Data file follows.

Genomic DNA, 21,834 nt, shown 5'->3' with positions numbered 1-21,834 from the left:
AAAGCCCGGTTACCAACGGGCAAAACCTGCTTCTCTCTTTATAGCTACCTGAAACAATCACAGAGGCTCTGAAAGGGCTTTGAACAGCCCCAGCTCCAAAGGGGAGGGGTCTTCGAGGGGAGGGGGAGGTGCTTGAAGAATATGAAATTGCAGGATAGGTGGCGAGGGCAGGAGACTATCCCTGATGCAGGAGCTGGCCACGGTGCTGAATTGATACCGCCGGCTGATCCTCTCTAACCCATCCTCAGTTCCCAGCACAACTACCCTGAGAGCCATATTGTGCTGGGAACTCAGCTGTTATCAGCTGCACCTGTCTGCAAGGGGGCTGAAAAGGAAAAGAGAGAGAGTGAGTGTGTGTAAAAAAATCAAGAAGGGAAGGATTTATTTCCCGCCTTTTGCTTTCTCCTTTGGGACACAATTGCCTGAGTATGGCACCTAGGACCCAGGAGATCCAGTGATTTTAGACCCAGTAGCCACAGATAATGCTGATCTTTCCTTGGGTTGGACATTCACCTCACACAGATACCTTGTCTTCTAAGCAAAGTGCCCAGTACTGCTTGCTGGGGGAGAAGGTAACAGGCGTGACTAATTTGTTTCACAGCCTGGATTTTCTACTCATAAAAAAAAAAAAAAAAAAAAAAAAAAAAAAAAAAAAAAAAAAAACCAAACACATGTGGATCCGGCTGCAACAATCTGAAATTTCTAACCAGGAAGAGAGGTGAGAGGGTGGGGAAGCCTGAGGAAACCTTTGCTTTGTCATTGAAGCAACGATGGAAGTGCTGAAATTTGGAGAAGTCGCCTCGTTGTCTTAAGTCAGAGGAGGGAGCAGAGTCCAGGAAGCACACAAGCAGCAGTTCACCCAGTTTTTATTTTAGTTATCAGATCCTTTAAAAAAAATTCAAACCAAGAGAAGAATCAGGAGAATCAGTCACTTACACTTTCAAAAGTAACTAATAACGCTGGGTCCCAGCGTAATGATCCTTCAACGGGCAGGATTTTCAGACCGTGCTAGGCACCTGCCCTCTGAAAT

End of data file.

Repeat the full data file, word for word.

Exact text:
Genomic DNA, 21,834 nt, shown 5'->3' with positions numbered 1-21,834 from the left:
AAAGCCCGGTTACCAACGGGCAAAACCTGCTTCTCTCTTTATAGCTACCTGAAACAATCACAGAGGCTCTGAAAGGGCTTTGAACAGCCCCAGCTCCAAAGGGGAGGGGTCTTCGAGGGGAGGGGGAGGTGCTTGAAGAATATGAAATTGCAGGATAGGTGGCGAGGGCAGGAGACTATCCCTGATGCAGGAGCTGGCCACGGTGCTGAATTGATACCGCCGGCTGATCCTCTCTAACCCATCCTCAGTTCCCAGCACAACTACCCTGAGAGCCATATTGTGCTGGGAACTCAGCTGTTATCAGCTGCACCTGTCTGCAAGGGGGCTGAAAAGGAAAAGAGAGAGAGTGAGTGTGTGTAAAAAAATCAAGAAGGGAAGGATTTATTTCCCGCCTTTTGCTTTCTCCTTTGGGACACAATTGCCTGAGTATGGCACCTAGGACCCAGGAGATCCAGTGATTTTAGACCCAGTAGCCACAGATAATGCTGATCTTTCCTTGGGTTGGACATTCACCTCACACAGATACCTTGTCTTCTAAGCAAAGTGCCCAGTACTGCTTGCTGGGGGAGAAGGTAACAGGCGTGACTAATTTGTTTCACAGCCTGGATTTTCTACTCATAAAAAAAAAAAAAAAAAAAAAAAAAAAAAAAAAAAAAAAAAAAACCAAACACATGTGGATCCGGCTGCAACAATCTGAAATTTCTAACCAGGAAGAGAGGTGAGAGGGTGGGGAAGCCTGAGGAAACCTTTGCTTTGTCATTGAAGCAACGATGGAAGTGCTGAAATTTGGAGAAGTCGCCTCGTTGTCTTAAGTCAGAGGAGGGAGCAGAGTCCAGGAAGCACACAAGCAGCAGTTCACCCAGTTTTTATTTTAGTTATCAGATCCTTTAAAAAAAATTCAAACCAAGAGAAGAATCAGGAGAATCAGTCACTTACACTTTCAAAAGTAACTAATAACGCTGGGTCCCAGCGTAATGATCCTTCAACGGGCAGGATTTTCAGACCGTGCTAGGCACCTGCCCTCTGAAAT